Category: Health News

Adrenaline rush: Symptoms, causes, and meaning

The production of adrenaline occurs in the adrenal glands, which sit above the kidneys. Adrenaline is responsible for the fight-or-flight reaction to a threat, and it triggers specific processes in the body. For example, it might make the body send extra oxygen to the lungs to aid a person to run away. As well as

New retinal ganglion cell subtypes emerge from single-cell RNA sequencing

Single-cell sequencing technologies are filling in fine details in the catalog of life. Researchers at the University of Connecticut Health Center (UConn Health) and The Jackson Laboratory (JAX) have identified 40 subtypes of retinal ganglion cells (RGCs) along with the genetic markers and transcription factors that differentiate them. Thanks to recent advances in droplet-based single-cell

Novel bioengineering technique for personalized bone grafts: Scientists optimize a procedure toward regenerative medicine for bone defects

Scientists from the New York Stem Cell Foundation (NYSCF) Research Institute have developed a new bone engineering technique called Segmental Additive Tissue Engineering (SATE). The technique, described in a paper published online today in Scientific Reports, allows researchers to combine segments of bone engineered from stem cells to create large scale, personalized grafts that will

BioEnterprise, Bounce Innovation Hub partner to support biomedical entrepreneurs

BioEnterprise and Bounce Innovation Hub on Thursday announced a partnership to combine their bioscience and entrepreneurial work.  BioEnterprise works with entrepreneurs to nurture ideas and technologies and guide them as they build businesses, while Bounce offers incubation and tech accelerator programs that also include mentoring.  BioEnterprise was jointly founded in 2002 by Cleveland Clinic, Case

Alternative payment models should include precision medicine

(HealthDay)—The American Medical Association has committed to working to integrate precision medicine into alternative payment models (APMs), according to an article published in the association’s AMA Wire. Implementation of the individualized approach in APMs is somewhat limited by the cost of certain precision medicine techniques. However, precision medicine, which is a tailored approach to health

6 Foods That Are Secretly Ruining Your Teeth

To coincide with Dental Health Week kicking off August 6, Dr Peter Chuang from the Australian Dental Association Oral Health Committee shares his insights about the drinks that are secretly ruining your teeth. For the most part, the old adage still stands: you are what you eat. In this day and age, with all the information

Researchers solve mystery of how ALL enters the central nervous system: Rather than breach the blood-brain barrier, the leukemia cells use a unique pathway

A deadly feature of acute lymphoblastic leukemia (ALL) is its invasion of the central nervous system. ALL in the central nervous system is very difficult to treat, because most drugs are blocked from the organ system due to a “blood-brain barrier” designed to protect the brain. How cancer cells enter the central nervous system has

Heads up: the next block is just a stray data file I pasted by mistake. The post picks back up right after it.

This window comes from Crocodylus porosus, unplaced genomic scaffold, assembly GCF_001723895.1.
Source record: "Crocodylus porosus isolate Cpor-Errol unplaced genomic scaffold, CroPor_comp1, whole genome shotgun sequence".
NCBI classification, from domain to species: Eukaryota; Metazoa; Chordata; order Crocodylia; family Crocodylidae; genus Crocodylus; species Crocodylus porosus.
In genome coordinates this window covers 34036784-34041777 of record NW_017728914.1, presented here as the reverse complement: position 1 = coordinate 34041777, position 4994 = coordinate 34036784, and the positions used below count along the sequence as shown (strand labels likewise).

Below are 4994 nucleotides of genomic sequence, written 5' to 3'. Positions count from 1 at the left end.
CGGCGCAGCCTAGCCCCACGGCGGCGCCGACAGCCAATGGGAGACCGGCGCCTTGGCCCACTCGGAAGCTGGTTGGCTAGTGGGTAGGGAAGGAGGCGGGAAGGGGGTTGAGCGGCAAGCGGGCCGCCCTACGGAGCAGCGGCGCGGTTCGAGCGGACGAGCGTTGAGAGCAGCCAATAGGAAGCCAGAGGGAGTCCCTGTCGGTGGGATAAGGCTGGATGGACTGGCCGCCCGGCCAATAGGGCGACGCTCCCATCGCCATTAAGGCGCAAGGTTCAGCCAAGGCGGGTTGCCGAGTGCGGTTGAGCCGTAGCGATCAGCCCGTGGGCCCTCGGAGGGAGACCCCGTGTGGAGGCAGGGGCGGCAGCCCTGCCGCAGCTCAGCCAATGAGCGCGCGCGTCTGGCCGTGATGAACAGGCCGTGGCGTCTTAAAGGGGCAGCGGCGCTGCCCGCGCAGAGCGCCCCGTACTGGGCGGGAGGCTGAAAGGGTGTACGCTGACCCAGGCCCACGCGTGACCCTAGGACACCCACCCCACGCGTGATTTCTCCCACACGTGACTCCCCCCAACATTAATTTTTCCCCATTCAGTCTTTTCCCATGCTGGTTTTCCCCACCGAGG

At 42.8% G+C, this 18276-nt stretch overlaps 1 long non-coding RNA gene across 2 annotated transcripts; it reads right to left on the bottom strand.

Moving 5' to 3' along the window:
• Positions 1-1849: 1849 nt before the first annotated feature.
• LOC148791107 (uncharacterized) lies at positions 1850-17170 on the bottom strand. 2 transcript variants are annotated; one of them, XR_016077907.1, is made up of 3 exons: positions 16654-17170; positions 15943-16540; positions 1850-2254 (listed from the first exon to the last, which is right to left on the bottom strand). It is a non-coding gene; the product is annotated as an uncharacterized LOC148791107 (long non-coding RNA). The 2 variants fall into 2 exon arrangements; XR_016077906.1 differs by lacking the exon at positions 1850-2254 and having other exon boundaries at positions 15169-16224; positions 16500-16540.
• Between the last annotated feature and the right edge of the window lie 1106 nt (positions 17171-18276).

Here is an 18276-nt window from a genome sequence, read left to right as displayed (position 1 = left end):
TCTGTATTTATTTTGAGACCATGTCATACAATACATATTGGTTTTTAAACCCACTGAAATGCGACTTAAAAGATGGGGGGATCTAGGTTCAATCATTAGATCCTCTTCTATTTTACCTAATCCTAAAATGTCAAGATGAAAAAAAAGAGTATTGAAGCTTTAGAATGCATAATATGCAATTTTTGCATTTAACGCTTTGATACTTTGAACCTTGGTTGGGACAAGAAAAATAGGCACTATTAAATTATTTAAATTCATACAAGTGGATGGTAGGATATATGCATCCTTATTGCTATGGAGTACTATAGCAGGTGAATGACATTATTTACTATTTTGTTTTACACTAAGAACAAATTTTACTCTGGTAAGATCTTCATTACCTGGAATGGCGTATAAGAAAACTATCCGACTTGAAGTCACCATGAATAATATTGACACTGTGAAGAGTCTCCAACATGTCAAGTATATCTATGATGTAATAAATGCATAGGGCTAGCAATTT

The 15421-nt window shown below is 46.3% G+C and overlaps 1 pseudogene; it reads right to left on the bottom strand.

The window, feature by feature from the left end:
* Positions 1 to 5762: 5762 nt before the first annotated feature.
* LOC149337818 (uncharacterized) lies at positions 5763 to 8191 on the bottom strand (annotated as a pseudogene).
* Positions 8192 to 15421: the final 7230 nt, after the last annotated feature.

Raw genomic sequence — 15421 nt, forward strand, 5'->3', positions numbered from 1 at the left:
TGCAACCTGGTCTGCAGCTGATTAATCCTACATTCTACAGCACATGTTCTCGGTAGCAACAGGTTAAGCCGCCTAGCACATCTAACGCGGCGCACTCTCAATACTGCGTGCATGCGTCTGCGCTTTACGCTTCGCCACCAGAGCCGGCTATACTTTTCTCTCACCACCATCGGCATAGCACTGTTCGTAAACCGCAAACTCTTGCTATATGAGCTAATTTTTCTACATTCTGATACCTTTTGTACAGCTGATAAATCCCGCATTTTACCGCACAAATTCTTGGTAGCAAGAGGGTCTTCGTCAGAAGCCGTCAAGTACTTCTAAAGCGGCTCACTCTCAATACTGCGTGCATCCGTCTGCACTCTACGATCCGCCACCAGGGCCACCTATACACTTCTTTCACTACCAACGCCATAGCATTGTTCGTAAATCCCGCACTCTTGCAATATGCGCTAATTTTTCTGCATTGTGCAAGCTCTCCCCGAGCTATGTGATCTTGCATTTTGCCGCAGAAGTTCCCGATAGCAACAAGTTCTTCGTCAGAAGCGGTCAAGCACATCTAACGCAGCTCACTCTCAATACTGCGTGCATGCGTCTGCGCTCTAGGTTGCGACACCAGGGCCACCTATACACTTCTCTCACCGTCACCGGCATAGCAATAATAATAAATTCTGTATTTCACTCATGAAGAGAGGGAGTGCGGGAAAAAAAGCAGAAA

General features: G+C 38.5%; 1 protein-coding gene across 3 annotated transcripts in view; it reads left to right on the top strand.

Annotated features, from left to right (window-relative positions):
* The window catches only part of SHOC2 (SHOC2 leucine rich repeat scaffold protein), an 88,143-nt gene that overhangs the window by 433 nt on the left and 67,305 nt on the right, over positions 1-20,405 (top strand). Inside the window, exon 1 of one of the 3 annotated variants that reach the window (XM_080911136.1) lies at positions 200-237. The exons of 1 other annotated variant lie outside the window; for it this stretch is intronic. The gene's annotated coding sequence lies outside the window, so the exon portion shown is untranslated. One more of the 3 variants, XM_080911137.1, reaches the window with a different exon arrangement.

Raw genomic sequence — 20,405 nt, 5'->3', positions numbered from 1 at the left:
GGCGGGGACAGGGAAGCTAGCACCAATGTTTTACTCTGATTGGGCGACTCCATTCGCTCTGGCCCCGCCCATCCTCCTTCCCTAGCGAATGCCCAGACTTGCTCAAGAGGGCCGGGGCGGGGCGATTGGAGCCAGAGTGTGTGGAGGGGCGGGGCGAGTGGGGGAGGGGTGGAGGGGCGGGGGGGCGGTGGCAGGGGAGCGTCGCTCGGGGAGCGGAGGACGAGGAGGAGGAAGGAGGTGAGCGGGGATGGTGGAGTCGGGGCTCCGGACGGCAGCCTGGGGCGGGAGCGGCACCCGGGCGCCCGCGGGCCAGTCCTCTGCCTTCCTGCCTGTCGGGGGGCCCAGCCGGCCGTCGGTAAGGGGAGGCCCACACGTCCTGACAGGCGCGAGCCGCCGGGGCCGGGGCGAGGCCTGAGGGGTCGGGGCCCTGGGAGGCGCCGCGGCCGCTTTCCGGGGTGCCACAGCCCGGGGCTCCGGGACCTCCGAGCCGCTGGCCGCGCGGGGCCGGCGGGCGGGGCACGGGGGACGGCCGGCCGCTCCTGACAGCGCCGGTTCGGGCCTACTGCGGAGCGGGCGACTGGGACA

It’s Called Kombucha. But Is It Good for You?

WEDNESDAY, July 18, 2018 — Fizzy, fermented kombucha tea is the hot new health drink. But experts say it’s not clear whether the bacteria-laden beverage lives up to all of its health claims. Proponents say kombucha’s powerful probiotics can help improve digestion, promote your immune response and reduce inflammation in your body by introducing healthy

Japan OKs first anti-smoking law, but seen as lax and partial

Japan on Wednesday approved its first national legislation banning smoking inside of public facilities, but the watered-down measure excludes many restaurants and bars and is seen as toothless. The legislation aims to lower secondhand smoking risks ahead of the 2020 Tokyo Olympics amid international calls for a smoke-free Games. But ruling party lawmakers with strong

FDA: Some Rx Drugs May Become Available Without Seeing a Doctor

TUESDAY, July 17, 2018 — A new draft guideline from the U.S. Food and Drug Administration suggests Americans could get widely used prescription medicines for cholesterol, high blood pressure, asthma, and migraine headaches without having to see a doctor. The FDA says patients could use a mobile-phone app to help determine if they’re able to

Sunk cost fallacy in mice, rats and humans

The behavior of people who remain committed to a choice, even when it is clear that an alternate choice would be a better option, has been a perplexing phenomenon to psychologists and economists. For example, people will continue to wait in the slow line at a grocery store, stick out an unhealthy relationship, or refuse

Study reveals benefits of yoga for pregnant women

New research in pregnant women suggests that practicing yoga activates the parasympathetic nervous system (which is responsible for bodily functions when at rest) during the third trimester, improves sleep at night, and decreases α-amylase levels, indicating reduced stress. The Journal of Obstetrics & Gynaecology Research study included 38 women in a yoga group and 53

Trials Supporting FDA Approval of Breakthrough Drugs Examined

TUESDAY, July 17, 2018 — Pivotal trials supporting U.S. Food and Drug Administration approvals granted Breakthrough Therapy designation often lack randomization, double-blinding, and control groups, according to a research letter published in the July 17 issue of the Journal of the American Medical Association. Jeremy Puthumana, from the Yale University School of Medicine in New